The mission of the Ferry Conservation District is to safeguard the rural lifestyle and sustainable use of natural resources of Ferry County, for present and future landowners, residents, and visitors by offering technical and financial assistance, outreach, and education through partnerships.
Announcements, News, Projects, Programs
The Conservation District Office is closed - but we are still available to help you.
Due to the evolving coronavirus virus, our office staff is working remotely.
For assistance, click here.
Posted: March 24, 2020
Updated: April 7, 2020
is Here - Burn
Ban in Effect
A burn ban is now in effect in Ferry County (as of July 6). Open flames are prohibited except in fire pits in designated campgrounds and parks (backyard barbecues are allowed).
Fire danger in our area is "high" per WA Department of Natural Resource (DNR). All debris burning on lands under DNR jurisdiction is prohibited (includes both rule burning and permit burning). Campfires are premitted in approved, designated campgrounds.
For the latest information on fire conditions, go to this DNR site and click on "Highlands FDRA". For more details on burning take a look at this excellent DNR brochure on burning outdoors in northeast Washington.
For more info on wildfires burning and on precautions which can be taken visit our Wildfire page.
Updated: August 2, 2020
Program (VSP) Biennial Report 2017-19
For additional information about VSP, click here.
For a larger image of the graphic below, click on the image.
Posted: June 20, 2019
Updated: December 30, 2019
District 2019 achievements.
Posted: February 27, 2020
Posted: January 15, 2018
Updated: August 4, 2020
5:30 PM - 6:30 PM
The Ferry Conservation District Board meeting will have access for the public to listen. Call 1-(872)240-3212. Enter Access Code: 139-680-117 when prompted.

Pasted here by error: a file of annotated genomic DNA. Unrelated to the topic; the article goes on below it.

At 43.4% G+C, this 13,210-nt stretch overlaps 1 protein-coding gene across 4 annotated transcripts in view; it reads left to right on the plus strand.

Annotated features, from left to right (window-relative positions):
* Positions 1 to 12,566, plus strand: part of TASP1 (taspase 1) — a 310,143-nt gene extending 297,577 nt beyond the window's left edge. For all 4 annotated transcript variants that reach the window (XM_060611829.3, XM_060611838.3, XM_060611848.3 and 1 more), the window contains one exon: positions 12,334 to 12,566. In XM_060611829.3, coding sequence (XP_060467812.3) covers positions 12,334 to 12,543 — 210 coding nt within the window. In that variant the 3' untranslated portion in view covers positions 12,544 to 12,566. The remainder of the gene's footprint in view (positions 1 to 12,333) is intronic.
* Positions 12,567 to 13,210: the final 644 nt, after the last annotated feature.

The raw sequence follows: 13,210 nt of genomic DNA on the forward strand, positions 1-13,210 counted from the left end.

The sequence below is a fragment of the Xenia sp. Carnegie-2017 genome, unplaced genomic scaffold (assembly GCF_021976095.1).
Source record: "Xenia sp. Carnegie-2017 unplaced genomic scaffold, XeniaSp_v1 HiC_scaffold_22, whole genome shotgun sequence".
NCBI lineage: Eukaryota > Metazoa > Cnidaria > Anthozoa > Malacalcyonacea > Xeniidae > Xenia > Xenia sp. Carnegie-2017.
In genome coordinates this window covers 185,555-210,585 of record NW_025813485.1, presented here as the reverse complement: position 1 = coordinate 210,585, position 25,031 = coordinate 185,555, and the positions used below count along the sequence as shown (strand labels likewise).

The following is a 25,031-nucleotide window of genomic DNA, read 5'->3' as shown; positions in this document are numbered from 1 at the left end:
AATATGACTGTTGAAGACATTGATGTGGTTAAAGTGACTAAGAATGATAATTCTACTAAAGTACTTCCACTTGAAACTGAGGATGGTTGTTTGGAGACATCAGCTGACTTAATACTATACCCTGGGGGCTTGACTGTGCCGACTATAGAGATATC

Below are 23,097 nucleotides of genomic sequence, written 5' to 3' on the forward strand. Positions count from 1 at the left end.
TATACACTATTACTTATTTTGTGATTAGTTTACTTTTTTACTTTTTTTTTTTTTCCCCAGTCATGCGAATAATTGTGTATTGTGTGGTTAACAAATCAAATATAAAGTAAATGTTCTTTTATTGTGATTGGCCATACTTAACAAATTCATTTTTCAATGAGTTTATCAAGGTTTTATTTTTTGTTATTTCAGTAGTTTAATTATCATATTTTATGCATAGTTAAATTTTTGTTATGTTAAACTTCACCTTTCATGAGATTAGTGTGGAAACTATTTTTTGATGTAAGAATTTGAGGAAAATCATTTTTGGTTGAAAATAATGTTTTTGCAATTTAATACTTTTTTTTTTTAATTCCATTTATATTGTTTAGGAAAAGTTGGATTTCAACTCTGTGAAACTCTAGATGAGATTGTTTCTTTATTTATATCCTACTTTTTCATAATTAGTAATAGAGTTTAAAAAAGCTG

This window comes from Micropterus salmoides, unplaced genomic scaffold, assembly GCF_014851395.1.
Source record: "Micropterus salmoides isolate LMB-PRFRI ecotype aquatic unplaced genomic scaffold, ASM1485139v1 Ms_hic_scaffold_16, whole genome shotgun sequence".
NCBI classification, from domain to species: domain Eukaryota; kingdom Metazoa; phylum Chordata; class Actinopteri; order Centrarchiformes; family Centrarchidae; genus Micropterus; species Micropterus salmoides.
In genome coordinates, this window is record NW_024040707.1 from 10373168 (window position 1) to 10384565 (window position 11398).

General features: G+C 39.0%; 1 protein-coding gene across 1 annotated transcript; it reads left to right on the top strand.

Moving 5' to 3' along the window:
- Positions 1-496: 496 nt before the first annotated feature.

The public will be able to listen only.
Next meeting date to be determined
Voluntary Stewardship Program (VSP) Quarterly Work Group Meeting
The public may attend this call-in meeting (listen only.)
Articles and Newsletter
Spring/Summer 2020 Conservation District Newsletter now available! (to read, click here)
The Benefits and Hazards of Bee and Wasps
Much has been written in recent years about the importance of bees. Honeybees as well as thousands of species of native bees provide pollination services for much of the plant world. Gathering pollen and nectar to take back to their hives, bees move some of the pollen from anther to pistil, effectively fertilizing the plant so that a seed may form. (Click to continue reading...)
It’s Tick Season!
The weather has warmed and much of the snow is gone except on the highest peaks. It’s the season to work in the yard, walk on the property, take the kids on a hike or a bike ride. Unfortunately, we humans are not the only ones becoming more active as spring progresses. The ticks are out, too, and boy, are they hungry!...(Click to continue reading...
Diseases and Insect Pests in our Local Forests
Pine trees are dying by the thousands in the American West. Responsible for this devastation is a small insect known as the mountain pine beetle... (Click to learn more
The Black Cottonwood:-
Mainstay of a Healthy Riparian Zone
Found in great numbers up and down the banks of the Kettle and Sanpoil Rivers (and their tributaries) is a tall, rough-barked, deciduous tree. This tree, the black cottonwood ...(Click to continue reading...)
for Home Heating
In the past, we wrote about a number of relatively easy steps you could take to conserve energy and money while staying warm and cozy in your house. Hopefully you have incorporated a few of those ideas and you are now looking for more ways to conserve.
Perhaps you are considering retrofitting your heating system, or you will be building a new house and choosing a heating method. Continue...